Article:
The JPM Bookshelf

this is a place where I ( www.jpmountford.com ) Stockpile all the things I find weird, interesting or inspirational, a bookshelf full of fantastical visual artsy things.

Wherever possible there will be a click through to the originators website, unless of course ... they're no longer with us..
Eye On Ads: Olaf Veltman’s Perfect Storm
By Tiffany Meyers - Original Publication: Photo District News -January 2005 
For the latest campaign for James Hardie Siding, Dutch photographer Olaf Veltman spent as much time chasing weather as he did shooting it. Rushing towards pockets of shootable weather across three states in the course of two and a half weeks, Veltman managed to create images that impart both a sense of vulnerability to and protection from nature. 
In the first of the two ads by Atlanta advertising agency Sawyer Riley Compton, a couple shares a private moment in their den, while in the second, two children jump on their beds. But these rooms have no walls, and the people within them are unfazed by the forces of nature around them.
The children play in their bedroom, surrounded by an intimidating expanse of sand dune and salt water, while the couple is oblivious to a dark storm that rages in the near distance. Without walls, the viewer is given the opportunity to infer the presence of the product, activating “the theater of the mind,” says art director Laura Hauseman. “You can put yourself into thinking what your home experience would be.” 
"We didn’t want a picture postcard," says Bart Cleveland, partner and director of creativity, "but something that could show an impending threat. Olaf drew our attention because he could capture something that felt big and intimidating."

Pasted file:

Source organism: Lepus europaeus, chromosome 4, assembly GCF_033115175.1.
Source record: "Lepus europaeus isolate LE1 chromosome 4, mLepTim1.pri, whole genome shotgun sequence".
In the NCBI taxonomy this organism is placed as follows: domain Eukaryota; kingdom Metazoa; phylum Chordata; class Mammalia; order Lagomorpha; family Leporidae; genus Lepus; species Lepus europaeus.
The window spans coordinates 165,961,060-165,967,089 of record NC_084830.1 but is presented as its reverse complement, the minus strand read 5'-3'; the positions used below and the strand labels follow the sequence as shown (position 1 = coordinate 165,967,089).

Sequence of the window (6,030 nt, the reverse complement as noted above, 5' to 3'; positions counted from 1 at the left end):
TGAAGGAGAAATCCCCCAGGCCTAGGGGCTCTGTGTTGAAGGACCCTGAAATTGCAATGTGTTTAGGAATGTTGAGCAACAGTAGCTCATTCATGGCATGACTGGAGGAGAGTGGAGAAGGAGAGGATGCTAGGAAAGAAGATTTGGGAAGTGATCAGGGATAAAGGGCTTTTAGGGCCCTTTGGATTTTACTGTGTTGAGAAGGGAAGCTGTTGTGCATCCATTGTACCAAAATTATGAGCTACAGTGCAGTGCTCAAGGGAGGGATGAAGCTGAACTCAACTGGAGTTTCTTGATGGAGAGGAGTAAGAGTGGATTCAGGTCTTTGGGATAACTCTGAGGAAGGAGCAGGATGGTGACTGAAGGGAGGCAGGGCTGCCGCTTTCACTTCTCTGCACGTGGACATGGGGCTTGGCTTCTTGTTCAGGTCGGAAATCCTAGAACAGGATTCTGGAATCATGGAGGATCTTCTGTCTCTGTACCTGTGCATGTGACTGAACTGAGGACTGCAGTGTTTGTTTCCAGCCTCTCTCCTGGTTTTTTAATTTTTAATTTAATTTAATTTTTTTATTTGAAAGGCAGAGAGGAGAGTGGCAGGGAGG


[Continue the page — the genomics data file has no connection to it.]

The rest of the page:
Unlike the people in the ads, the creative team was at the mercy of nature’s will. “It was probably the worst weather I had on any shoot until now,” says Veltman. The team moved from Utah, Oregon, and Idaho—and back again—shooting until the weather closed in and sent them searching for opportunities elsewhere.
"We went through Salt Lake so many times," says Hauseman, "that eventually we would ask each other in the morning what city we were in and no one could answer." Because at one point the team moved operations to Oregon unexpectedly, producer Loni Weholt, of Isle 8 Pictures in San Francisco, hit the streets to replace the actors that had been cast and couldn’t be flown out in time. She found the children featured in the final campaign at a local mall. 
Compositing fields, skies, dunes, and cliffs—all shot with available light—Veltman created the mood the agency wanted to project: “We wanted people to sense danger,” says Hauseman, “but we didn’t want people to see danger.” 
While most would have rushed through the hostile conditions, Veltman approached each shoot patiently, waiting for the perfect moment in the landscape to unfold. “Olaf would look at you,” says Hauseman, “and say, ‘It can be better. It can always be better.’ That resonates with our culture [at Sawyer Riley Compton.] He would never settle.” 
———————————————
Credits
Client: James Hardie Siding
Agency: Sawyer Riley Compton, Atlanta
Creative Director: Bart Cleveland